• I am 63 and just discovered there is a name for this condition I have had ever since I can remember. I used to pray to be deaf. I’m a nice person, but someone cracking their gum can evoke such anger in me. I just can’t understand why people need to be so noisy and interrupt my “space”. My father had this condition too, a squeak in the car would drive him up the wall. He would have us as children crawl around in the car and rap on different areas to stop the squeak. A dog barking, chewing, crunching, flipping light switches loudly, noisily closing a door and anything that squeaks is cause for severe irritation. I couldn’t sit on my patio because a neighbors flag pole was so noisy with metal on metal “dinging”. I had to write a note and ask them to please fix it. I wish there was a cure but at least there is a definition for it.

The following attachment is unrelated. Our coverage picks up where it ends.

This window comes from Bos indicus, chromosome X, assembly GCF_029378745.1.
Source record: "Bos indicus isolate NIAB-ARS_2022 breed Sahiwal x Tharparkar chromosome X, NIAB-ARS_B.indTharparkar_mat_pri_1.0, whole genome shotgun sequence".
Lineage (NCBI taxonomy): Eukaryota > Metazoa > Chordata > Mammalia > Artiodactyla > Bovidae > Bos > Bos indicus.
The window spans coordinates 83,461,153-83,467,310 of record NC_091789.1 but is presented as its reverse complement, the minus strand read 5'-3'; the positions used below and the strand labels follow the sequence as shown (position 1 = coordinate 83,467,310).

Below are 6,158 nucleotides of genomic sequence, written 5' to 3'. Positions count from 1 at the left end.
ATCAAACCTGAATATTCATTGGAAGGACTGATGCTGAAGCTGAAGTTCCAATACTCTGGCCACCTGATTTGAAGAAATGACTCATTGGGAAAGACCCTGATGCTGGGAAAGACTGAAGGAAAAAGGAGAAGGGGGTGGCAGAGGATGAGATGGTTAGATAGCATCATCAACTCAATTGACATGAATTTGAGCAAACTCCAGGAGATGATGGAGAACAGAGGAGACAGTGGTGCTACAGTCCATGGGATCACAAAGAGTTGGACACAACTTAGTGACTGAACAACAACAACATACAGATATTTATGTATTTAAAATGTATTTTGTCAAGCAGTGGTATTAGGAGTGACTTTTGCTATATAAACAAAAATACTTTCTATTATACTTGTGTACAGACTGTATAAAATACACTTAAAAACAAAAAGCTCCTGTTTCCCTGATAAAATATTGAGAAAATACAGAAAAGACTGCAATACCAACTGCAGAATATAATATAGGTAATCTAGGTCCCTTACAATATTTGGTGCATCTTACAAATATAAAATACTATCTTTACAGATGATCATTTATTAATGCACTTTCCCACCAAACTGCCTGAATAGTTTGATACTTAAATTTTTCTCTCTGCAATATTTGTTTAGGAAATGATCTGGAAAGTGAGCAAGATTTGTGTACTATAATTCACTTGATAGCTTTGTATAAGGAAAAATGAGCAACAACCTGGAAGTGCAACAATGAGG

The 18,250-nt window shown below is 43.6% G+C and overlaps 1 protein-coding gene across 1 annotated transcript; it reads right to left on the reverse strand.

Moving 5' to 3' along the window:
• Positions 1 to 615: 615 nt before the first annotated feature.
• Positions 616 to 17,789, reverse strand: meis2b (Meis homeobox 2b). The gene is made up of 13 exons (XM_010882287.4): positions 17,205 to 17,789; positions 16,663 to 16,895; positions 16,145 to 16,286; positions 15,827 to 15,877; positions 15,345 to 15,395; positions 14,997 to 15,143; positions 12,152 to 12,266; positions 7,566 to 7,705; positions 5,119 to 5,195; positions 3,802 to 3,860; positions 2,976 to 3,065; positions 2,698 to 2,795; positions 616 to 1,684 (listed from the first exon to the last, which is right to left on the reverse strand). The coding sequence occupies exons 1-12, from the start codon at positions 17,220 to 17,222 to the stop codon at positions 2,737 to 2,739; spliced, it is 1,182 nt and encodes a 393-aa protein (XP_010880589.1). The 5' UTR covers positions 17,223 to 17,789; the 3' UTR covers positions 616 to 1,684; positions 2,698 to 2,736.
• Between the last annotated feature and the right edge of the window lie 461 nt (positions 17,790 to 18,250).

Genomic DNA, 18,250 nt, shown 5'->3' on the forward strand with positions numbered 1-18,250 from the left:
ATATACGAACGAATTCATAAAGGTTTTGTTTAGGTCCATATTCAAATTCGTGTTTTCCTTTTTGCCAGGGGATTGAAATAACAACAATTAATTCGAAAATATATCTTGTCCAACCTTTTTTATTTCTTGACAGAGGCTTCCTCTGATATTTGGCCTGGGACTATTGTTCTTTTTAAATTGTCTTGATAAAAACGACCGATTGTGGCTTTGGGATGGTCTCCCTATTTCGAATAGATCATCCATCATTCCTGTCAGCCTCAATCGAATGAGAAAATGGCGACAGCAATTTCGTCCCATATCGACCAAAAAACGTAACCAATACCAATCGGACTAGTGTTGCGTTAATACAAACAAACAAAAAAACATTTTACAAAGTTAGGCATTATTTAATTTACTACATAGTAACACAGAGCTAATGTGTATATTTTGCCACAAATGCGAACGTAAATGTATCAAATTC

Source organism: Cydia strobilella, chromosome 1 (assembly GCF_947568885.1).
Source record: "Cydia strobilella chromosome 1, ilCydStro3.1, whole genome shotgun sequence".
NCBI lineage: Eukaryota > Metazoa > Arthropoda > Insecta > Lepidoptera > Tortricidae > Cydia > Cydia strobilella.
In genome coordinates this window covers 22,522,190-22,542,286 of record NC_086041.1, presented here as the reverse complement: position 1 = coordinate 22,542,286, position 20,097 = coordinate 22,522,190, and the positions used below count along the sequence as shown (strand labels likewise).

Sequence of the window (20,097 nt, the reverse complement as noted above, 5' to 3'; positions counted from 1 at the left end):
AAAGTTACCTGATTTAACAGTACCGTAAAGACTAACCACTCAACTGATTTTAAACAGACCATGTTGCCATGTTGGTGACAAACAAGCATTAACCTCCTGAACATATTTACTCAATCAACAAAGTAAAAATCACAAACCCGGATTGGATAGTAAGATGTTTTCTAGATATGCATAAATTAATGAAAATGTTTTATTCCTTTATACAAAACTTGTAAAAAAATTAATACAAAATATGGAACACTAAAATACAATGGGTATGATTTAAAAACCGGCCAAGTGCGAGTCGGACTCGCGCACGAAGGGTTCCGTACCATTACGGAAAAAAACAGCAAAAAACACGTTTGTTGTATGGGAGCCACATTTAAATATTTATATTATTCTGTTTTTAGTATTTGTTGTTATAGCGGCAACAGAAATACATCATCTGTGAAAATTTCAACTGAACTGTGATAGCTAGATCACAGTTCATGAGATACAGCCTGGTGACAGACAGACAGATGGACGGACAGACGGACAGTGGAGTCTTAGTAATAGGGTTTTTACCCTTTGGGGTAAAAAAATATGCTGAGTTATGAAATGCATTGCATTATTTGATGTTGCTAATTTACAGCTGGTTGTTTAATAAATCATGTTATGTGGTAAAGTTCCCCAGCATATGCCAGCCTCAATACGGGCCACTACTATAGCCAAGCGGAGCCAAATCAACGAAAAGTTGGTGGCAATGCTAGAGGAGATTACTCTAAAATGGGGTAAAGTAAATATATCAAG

• The sound of someone chewing softly is inexplicably loathsome. I quietly stifle my furry daily, snapping only occasionally, as my wife chews with her mouth open. The sound is seaming amplified and exaggerated with every bite, carving it’s way into my soul.

    This comes as a relief, oddly enough. I thought I was just incredibly OCD.

  • If we go by Tesla’s theory that vibration is the basis or our existance, well then some sounds/vibrations will be cacaphonus to some people.God knows the miserable tonals of countywestern so called music makes me want to dismember the miscreants.Good to know there is a word for it.

  • Oh my, just reading the word sniffling makes me want to scream!!! You should hear the kids on the trampoline that is 6 feet from my back porch!!! This disorder sucks and so do the freaking 10 barking dogs in my neighborhood. I long to be normal.